Every time we get a new Pope, we get someone who has been dressing himself for a very long time, and we see him put into a position where he can wear what he sees fit for his office. It occurred to me that with the miter Pope Francis might be like many men his age that I know, particularly those who see themselves as having uncomplicated clothing needs. If they get anything new, they have to see it in their closet for six months or a year before they’ll ever wear it anywhere. By the time a year goes by, who knows what things in the papal closets will seem friendlier to him. There is still time for some surprises, albeit minor ones.

    As for the shoes, I thought it was a big deal made out of nothing when Pope Benedict’s were a red that was several shades brighter than Pope John Paul II’s, and a big deal made out of nothing when Pope Francis did not want to change shoes at all. Men over the age of 60 have many different opinions when it comes to shoes and clothes, but by that age, they know their own minds. If they still like the styles that were used when they were 20, and polite society lets them wear those, they’ll wear them. If they have some other style they’ve picked up over the course of their lives and they can wear that, they’ll wear that. If “polite society” steps in and forces them to wear what they are not inclined to wear, they’ll grumble until they’ve just had it (often in their 80s), and then they’ll tell “polite society” to go jump in a lake. Heavens, by age 65 even people who have gone through life changing their hairstyles every five years, both men and women, have found the one that they plan to keep until they die, even if they live to be 100!

  24. beej says:

    One of the things, that I’ve learned through the Cursillo Movement (may not be popular here, I’m not sure) is that our Christian Life is based on a tripod of Piety, Study and Action. Take away any leg and the tripod falls down. I can’t help but see in the last 3 popes: piety(JPII), Study (BXVI) and Action (Francis).

    One thing that I’ve learned is that God is always stretching me uncomfortably to learn my own weaknesses. And he has done it once again with this pope, just like he did with Benedict, and also with John Paul.

  25. LouiseA says:

    The pastoral staff is supposed to represent a shepherd’s staff, with a crook/hook on one end. Thw curved end on a real shepherd’s staff helps the shepherd grab a sheep (who is on the verge of going astray) by the neck and guide it back to where it needs to go. It would have been nice to see a return to that kind of a pastoral staff on Good Shepherd Sunday.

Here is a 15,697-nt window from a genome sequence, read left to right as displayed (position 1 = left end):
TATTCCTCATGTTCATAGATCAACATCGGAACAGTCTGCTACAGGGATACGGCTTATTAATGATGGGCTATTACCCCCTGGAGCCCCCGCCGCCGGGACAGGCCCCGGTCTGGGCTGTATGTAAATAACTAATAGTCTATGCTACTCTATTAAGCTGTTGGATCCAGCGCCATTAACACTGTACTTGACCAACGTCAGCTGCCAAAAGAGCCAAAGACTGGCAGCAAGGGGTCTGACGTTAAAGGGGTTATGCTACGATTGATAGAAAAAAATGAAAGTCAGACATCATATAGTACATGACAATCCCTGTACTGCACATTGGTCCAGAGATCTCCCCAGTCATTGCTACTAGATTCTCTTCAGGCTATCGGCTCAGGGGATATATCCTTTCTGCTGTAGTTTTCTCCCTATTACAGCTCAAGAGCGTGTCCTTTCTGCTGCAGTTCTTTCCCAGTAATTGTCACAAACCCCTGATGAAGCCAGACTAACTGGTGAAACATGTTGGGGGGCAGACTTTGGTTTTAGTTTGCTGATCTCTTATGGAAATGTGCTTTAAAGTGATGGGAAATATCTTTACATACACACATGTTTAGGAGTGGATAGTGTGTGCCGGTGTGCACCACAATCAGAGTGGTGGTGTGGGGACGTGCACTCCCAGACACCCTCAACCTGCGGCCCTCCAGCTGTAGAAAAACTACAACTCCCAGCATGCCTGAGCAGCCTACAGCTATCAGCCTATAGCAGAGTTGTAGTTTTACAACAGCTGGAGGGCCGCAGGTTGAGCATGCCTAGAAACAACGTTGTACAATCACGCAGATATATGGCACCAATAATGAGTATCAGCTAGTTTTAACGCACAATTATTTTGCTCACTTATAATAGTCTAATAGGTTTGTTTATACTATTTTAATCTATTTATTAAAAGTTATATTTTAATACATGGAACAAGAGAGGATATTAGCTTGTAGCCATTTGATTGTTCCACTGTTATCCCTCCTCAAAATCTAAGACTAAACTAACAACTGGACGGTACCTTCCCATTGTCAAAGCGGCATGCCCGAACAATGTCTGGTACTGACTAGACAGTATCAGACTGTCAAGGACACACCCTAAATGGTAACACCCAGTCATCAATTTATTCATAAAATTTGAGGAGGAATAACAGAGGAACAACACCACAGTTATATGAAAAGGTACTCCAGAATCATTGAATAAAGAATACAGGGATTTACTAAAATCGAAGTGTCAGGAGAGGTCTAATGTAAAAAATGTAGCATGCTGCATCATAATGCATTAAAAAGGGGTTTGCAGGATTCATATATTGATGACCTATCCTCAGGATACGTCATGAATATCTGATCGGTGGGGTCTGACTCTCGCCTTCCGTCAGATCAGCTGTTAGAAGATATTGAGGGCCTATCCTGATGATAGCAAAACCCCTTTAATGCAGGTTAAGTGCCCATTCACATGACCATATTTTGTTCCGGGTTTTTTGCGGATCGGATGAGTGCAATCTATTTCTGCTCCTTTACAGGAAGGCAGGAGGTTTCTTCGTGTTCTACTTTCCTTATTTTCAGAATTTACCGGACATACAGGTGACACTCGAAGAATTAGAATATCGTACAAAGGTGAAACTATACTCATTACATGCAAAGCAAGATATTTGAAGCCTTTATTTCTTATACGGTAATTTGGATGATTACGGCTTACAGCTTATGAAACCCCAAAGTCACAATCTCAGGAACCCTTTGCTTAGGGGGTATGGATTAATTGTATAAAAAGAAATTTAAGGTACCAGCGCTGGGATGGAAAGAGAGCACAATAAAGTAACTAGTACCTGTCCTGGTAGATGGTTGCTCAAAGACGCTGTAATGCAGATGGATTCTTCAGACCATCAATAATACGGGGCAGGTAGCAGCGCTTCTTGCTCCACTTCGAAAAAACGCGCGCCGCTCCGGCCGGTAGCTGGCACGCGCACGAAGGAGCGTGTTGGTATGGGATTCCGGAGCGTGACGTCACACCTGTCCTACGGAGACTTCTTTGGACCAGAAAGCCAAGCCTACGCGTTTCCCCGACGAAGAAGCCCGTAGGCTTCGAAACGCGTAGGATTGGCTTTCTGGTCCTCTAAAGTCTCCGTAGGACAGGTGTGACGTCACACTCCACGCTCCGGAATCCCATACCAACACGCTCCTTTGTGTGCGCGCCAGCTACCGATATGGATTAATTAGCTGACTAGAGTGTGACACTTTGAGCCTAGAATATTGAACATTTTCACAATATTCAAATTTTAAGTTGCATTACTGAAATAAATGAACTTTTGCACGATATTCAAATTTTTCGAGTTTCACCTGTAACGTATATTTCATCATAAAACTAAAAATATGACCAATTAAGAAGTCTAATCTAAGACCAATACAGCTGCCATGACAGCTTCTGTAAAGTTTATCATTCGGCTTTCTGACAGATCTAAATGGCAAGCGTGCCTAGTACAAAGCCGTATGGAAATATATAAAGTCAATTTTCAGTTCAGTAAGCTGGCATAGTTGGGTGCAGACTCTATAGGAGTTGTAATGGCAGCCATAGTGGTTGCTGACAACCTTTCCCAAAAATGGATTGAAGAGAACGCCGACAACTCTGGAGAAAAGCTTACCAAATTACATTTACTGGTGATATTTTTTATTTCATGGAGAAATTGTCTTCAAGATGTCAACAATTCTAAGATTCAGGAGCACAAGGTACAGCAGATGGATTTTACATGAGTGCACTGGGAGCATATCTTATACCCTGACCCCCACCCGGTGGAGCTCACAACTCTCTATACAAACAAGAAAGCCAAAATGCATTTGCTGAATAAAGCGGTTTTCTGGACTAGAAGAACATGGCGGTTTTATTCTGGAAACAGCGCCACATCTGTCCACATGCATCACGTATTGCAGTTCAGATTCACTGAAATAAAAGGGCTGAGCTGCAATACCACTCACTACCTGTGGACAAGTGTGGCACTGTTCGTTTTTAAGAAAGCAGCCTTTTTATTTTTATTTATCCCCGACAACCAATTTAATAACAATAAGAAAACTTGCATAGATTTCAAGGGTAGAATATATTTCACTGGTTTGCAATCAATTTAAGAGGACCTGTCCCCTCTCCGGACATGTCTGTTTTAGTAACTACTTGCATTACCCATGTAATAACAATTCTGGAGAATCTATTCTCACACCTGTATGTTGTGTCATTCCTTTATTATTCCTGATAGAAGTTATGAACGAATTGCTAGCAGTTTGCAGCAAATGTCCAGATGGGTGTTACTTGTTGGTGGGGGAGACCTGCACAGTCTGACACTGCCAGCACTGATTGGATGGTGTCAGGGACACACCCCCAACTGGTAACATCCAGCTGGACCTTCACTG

26. wolfeken says:

    HobokenZephyr — you make a very good case for taking both of Lello Scorzelli’s Modernist pastoral staves (there is a heavy one and a lighter one) and locking them up in the Vatican Archives.

    Would someone in a position of power please suggest this to the Vatican?

  27. Lucas Whittaker says:

    Boxerpaws1952: No fair! You know the code for italics and bold.

    Boxerpaws1952: “We’ve had 3 remarkable but different Popes. Blessed John Paul II, Benedict the XVI(still with us;but no longer Pope)and Francis.” I completely agree: three great Popes. And it just ocurred to me (I will admite being somewhat slow…) that we were especially blessed with Pope Emeritus Benedict because he is a brilliant theologian: We “got” to hear some out-of-this-world speeches on a regular basis, and for those who don’t regularly read theology the phenomenon happens that wisdom excites the mind and heart: when those great insights are no longer being shared in the same way we sense a void and plumbing the depths of wisdom now becomes more challenging (BUT WORTH IT!) because theological gems are no longer delivered from the mouth of this great man. But having said that, I must now say something about what Francis has to offer us. Francis is a man of the gospel who speaks the language of the gospel at every turn. We need to regain an understanding of both senses of apostolic tradition–the written and the unwritten–so that we use every available benefit to grow close to God and thus find peace–a peace that we ultimately share with every person in our life because it bears the watermark of God himself: exciting times! Viva il Papa Francesco e Papa Benedetto!

  28. Lucas Whittaker says:

    LarryW2LJ: That is a remarkable story of conversion! Thank you for providing the link.

    As I wonder about this papacy, and strain to undertand the context of the papacy in a way that I never have before I came across something interesting that Cardinal Marc Oullet said on the eve of the papal election. Most of you will know that he was considered to be a contender among his papabile confrères. Ouellet said that while “you can’t keep the world from dreaming things up,” seeing Pope Benedict’s workload at close range makes the prospect of the papacy “not very enviable”. He added: “It is a crushing responsibility. It’s the kind of thing you don’t campaign for.” In this light I wonder just how important choosing the correct pastoral stave is. These are most challenging times because the tyranny of relativism is rampant, which makes communicating in an honest way nearly impossible. We need to be patient as Francis tackles this massive workload and take up a special devotion to pray for him as we have never prayed for any other priest, because the task set before him is our task, but his responsibility. He needs to succeed for our sake. Let’s support him in the best way that we can.